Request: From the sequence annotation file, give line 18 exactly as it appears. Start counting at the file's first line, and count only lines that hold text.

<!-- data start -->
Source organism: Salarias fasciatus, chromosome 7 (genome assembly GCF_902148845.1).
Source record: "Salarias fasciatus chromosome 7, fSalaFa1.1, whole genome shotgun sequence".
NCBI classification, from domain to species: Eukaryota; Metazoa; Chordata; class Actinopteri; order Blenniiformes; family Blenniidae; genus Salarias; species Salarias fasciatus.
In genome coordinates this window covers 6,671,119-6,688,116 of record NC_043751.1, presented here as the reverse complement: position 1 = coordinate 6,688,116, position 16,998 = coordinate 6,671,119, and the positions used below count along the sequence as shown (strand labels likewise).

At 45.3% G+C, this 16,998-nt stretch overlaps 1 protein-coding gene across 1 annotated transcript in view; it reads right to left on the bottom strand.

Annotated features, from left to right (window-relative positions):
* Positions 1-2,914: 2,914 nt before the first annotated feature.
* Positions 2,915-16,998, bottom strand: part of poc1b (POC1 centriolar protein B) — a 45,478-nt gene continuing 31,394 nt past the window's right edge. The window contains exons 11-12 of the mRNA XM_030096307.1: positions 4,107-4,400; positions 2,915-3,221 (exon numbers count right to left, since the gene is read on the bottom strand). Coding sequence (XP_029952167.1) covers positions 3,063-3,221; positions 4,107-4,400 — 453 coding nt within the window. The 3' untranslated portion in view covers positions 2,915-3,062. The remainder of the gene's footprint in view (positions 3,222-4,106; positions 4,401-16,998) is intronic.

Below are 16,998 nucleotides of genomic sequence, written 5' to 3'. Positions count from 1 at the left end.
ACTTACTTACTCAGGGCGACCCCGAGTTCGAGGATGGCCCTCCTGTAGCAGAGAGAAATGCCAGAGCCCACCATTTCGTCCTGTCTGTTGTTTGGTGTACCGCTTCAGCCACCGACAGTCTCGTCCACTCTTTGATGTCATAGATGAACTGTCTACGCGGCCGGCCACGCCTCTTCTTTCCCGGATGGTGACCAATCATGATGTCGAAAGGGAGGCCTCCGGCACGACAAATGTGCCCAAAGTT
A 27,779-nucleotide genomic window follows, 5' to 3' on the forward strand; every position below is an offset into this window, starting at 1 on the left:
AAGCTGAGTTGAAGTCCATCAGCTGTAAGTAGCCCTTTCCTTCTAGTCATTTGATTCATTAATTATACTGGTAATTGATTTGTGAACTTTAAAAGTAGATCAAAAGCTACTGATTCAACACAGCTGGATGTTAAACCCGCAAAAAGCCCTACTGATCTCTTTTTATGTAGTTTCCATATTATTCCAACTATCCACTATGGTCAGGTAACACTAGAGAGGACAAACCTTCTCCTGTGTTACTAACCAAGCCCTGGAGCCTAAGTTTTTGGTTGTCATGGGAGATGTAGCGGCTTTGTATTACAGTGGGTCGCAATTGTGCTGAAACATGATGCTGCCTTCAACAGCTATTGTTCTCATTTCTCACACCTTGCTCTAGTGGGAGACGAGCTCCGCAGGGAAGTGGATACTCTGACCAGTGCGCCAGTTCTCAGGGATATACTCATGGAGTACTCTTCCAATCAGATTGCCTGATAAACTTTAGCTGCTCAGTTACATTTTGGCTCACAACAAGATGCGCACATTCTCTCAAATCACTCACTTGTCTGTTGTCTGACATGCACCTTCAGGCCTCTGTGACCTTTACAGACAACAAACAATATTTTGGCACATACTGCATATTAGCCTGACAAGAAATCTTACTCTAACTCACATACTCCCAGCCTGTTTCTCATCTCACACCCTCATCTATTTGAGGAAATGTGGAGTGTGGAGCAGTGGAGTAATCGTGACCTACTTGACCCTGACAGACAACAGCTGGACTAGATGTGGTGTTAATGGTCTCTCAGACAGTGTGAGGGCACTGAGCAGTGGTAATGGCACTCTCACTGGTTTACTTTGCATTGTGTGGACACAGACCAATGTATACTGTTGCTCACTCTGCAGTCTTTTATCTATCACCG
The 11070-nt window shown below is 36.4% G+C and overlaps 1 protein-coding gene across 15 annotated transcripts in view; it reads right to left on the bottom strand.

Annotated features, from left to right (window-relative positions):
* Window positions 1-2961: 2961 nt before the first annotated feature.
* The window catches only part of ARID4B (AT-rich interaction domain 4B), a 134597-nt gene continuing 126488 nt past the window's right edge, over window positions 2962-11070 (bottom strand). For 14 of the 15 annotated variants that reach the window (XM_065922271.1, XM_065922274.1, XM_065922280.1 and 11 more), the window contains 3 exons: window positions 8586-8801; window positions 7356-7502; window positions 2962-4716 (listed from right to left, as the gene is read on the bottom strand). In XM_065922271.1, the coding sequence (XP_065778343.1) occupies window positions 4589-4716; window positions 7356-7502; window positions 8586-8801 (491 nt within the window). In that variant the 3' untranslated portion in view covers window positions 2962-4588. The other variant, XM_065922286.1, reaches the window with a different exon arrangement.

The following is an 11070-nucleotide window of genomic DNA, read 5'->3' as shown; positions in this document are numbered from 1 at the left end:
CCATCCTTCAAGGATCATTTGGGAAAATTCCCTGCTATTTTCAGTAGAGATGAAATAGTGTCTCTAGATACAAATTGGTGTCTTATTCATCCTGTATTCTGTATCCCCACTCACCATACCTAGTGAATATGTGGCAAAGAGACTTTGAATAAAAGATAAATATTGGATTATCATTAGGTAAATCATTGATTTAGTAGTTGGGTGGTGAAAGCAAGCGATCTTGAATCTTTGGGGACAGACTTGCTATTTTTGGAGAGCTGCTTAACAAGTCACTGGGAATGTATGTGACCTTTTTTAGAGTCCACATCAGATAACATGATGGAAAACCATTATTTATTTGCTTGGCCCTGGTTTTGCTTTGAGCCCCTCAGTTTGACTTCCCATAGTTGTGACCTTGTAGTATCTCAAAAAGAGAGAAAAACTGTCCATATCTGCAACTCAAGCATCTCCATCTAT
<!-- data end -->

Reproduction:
CCATCCTTCAAGGATCATTTGGGAAAATTCCCTGCTATTTTCAGTAGAGATGAAATAGTGTCTCTAGATACAAATTGGTGTCTTATTCATCCTGTATTCTGTATCCCCACTCACCATACCTAGTGAATATGTGGCAAAGAGACTTTGAATAAAAGATAAATATTGGATTATCATTAGGTAAATCATTGATTTAGTAGTTGGGTGGTGAAAGCAAGCGATCTTGAATCTTTGGGGACAGACTTGCTATTTTTGGAGAGCTGCTTAACAAGTCACTGGGAATGTATGTGACCTTTTTTAGAGTCCACATCAGATAACATGATGGAAAACCATTATTTATTTGCTTGGCCCTGGTTTTGCTTTGAGCCCCTCAGTTTGACTTCCCATAGTTGTGACCTTGTAGTATCTCAAAAAGAGAGAAAAACTGTCCATATCTGCAACTCAAGCATCTCCATCTAT